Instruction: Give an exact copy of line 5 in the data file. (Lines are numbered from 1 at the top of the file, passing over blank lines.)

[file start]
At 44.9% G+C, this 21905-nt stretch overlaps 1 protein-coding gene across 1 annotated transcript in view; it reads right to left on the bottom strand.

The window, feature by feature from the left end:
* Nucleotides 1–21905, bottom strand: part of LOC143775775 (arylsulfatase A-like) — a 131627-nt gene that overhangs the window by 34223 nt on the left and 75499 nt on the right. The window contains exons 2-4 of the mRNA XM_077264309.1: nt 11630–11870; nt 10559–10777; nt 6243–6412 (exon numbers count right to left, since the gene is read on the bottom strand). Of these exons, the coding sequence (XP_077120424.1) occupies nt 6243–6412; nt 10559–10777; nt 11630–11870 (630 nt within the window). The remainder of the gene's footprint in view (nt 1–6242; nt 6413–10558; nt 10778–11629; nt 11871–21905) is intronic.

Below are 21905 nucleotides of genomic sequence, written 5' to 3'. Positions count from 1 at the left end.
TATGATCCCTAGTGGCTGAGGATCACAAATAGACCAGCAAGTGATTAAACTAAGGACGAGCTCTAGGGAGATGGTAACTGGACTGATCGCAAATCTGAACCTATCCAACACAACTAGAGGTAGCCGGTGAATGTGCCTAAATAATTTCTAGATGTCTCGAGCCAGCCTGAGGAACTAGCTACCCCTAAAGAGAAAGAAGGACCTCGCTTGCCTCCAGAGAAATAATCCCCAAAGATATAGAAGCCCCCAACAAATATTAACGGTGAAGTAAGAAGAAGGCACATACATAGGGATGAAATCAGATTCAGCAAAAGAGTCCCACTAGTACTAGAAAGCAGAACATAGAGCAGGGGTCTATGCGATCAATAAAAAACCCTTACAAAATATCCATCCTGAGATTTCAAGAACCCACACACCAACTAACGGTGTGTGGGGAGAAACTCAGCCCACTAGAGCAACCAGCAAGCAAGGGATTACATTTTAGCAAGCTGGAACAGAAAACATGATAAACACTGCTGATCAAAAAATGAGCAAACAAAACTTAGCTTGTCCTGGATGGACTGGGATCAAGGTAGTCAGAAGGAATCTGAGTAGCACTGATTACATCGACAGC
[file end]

TATGATCCCTAGTGGCTGAGGATCACAAATAGACCAGCAAGTGATTAAACTAAGGACGAGCTCTAGGGAGATGGTAACTGGACTGATCGCAAATCTGAACCTATCCAACACAACTAGAGGTAGCCGGTGAATGTGCCTAAATAATTTCTAGATGTCTCGAGCCAGCCTGAGGAACTAGCTACCCCTAAAGAGAAAGAAGGACCTCGCTTGCCTCCAGAGAAATAATCCCCAAAGATATAGAAGCCCCCAACAAATATTAACGGTGAAGTAAGAAGAAGGCACATACATAGGGATGAAATCAGATTCAGCAAAAGAGTCCCACTAGTACTAGAAAGCAGAACATAGAGCAGGGGTCTATGCGATCAATAAAAAACCCTTACAAAATATCCATCCTGAGATTTCAAGAACCCACACACCAACTAACGGTGTGTGGGGAGAAACTCAGCCCACTAGAGCAACCAGCAAGCAAGGGATTACATTTTAGCAAGCTGGAACAGAAAACATGATAAACACTGCTGATCAAAAAATGAGCAAACAAAACTTAGCTTGTCCTGGATGGACTGGGATCAAGGTAGTCAGAAGGAATCTGAGTAGCACTGATTACATCGACAGC